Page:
A spaceship is 75 m long according to an astronaut on the ship. As it travels away from Earth, scientists on the ground measure the length of the ship to be 51 m. How fast is the spaceship traveling away from Earth?
In this problem, an observer on the spaceship measures the length of the ship, and an observer on the Earth also measures the length of the ship. Any problem that relates the measurements of two observers measuring the same thing is a relativity problem.
It doesn’t matter whether you drew the Earth on the right or the left side of the page. All that is important is that the ship moves relative to Earth in a line along the length of the ship. You only solve for speed (not direction) in this problem so all work will be the same.
In this problem, both observers are measuring the length of the spaceship. Therefore, the spaceship is the experiment or the system of interest in this problem. As always, the system of interest is identified in red.
Make sure to show all measurements on your drawing. To begin, just put each measurement down next to the observer who measured it. You will assign labels to the variables as a second step.
One of the most important things to do in Special Relativity problems is to clearly and correctly identify the reference frames of the observers. In this problem, the observers were clearly stated—an astronaut on the ship and a scientist on Earth—and so figures to represent the observers should be drawn on the ship and on the Earth.
To identify which of these observers is in the proper frame, ask what is being measured. In this case, it is the length of the spaceship and so the spaceship (and the astronaut on it) is in the proper frame. The subscript 0 on a measurement indicates it was made in the proper frame.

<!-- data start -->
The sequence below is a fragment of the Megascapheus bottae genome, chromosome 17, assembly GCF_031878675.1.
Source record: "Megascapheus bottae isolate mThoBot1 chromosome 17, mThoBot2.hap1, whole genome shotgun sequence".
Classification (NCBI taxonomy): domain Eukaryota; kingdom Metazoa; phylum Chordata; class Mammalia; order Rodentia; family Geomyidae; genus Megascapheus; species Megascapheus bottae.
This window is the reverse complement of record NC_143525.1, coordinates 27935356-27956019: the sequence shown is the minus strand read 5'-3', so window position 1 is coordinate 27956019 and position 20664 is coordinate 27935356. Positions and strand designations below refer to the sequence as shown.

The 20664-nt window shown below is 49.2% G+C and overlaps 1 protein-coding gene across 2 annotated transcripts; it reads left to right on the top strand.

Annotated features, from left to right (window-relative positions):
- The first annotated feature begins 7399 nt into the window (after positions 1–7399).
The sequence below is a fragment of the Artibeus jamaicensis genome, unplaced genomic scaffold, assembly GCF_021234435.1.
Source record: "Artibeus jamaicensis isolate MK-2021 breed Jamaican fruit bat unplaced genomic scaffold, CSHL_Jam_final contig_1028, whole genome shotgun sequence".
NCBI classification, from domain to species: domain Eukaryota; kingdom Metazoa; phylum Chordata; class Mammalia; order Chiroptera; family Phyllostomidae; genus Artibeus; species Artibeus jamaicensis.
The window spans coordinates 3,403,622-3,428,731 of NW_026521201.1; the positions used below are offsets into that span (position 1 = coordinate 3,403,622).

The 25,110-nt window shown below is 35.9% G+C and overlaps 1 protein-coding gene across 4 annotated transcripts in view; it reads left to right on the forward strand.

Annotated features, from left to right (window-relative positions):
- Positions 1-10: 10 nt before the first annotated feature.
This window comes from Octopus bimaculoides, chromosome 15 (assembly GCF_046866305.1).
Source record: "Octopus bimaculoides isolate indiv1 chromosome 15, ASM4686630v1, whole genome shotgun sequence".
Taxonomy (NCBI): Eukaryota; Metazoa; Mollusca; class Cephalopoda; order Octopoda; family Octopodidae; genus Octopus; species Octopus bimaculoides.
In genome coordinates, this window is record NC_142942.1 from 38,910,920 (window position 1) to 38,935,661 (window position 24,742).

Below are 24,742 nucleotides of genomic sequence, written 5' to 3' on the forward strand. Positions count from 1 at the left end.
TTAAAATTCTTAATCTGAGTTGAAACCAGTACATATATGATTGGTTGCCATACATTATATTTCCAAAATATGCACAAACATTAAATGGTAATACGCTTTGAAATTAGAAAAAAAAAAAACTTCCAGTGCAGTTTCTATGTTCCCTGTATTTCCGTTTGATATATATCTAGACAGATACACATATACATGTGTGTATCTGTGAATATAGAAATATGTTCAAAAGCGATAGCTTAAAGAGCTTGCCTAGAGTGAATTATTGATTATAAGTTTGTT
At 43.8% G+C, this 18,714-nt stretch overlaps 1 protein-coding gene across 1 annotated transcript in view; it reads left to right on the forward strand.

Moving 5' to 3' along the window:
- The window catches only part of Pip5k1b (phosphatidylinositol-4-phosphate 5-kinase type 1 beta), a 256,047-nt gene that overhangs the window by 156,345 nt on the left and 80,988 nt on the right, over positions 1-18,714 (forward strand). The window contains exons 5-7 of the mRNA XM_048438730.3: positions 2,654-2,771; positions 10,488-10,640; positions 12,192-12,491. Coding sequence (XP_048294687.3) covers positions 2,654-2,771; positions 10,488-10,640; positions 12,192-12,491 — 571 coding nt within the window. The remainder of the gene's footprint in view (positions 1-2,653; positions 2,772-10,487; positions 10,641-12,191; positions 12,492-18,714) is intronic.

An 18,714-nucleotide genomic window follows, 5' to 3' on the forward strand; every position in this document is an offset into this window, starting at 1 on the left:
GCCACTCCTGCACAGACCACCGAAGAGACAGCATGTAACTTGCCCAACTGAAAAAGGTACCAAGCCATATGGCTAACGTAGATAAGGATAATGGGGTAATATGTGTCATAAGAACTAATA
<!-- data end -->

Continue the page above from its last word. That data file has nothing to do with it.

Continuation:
It doesn’t matter whether you drew the Earth on the right or the left side of the page. All that is important is that the ship moves relative to Earth in a line along the length of the ship. You only solve for speed (not direction) in this problem so all work will be the same.
In this case, both observers measure the length of the spaceship, and so the problem is understood through the relativistic length equation regardless of what quantity is requested in the solution.
The relative speed of the two reference frames is a variable in all of the relativistic equations and so it is not a useful criterion for selecting the equation to use. You should always base your choice on the measurement that is compared by the two observers.
The spaceship is traveling at 73% the speed of light (or 2.2 x 10^{8} m/s) away from Earth. No further mathematical solution is needed in this problem.
It is convenient to solve for speeds in terms of the speed of light. If you desire an answer in terms of m/s, just substitute 3.00 x 10^{8} m/s in for c
In this step, I divided 51 m by 75 m to get 0.68. (The units cancel.) I then squared both sides of the equation to get rid of the square root.
In this step, I not only subtracted but also multiplied both sides by -1 in order to get rid of the – sign in front of the v^{2} term.
In order to solve for v, I need to get it alone on one side. In this step, I multiplied each side by c^{2} and then took the square root of both sides.
It is convenient to solve for speeds in terms of the speed of light. If you desire an answer in terms of m/s, just substitute 3.00 x 10^{8} m/s in for c
Regardless of what you were asked to find, this is a relativistic length problem because two observers in different reference frames both measure the length of the same thing. In this case, it is the spaceship whose length is measured, and so the spaceship is the proper frame (and has the longer measurement.)
Because the two measurements are noticeably different from each other, you expect that the relative speed of the frames should be a substantial fraction of the speed of light as found.
It doesn’t matter what was given or requested—you always work problems according to the key physics involved. In this case, two observers both measure the length of the spaceship, and so this is a relativistic length problem.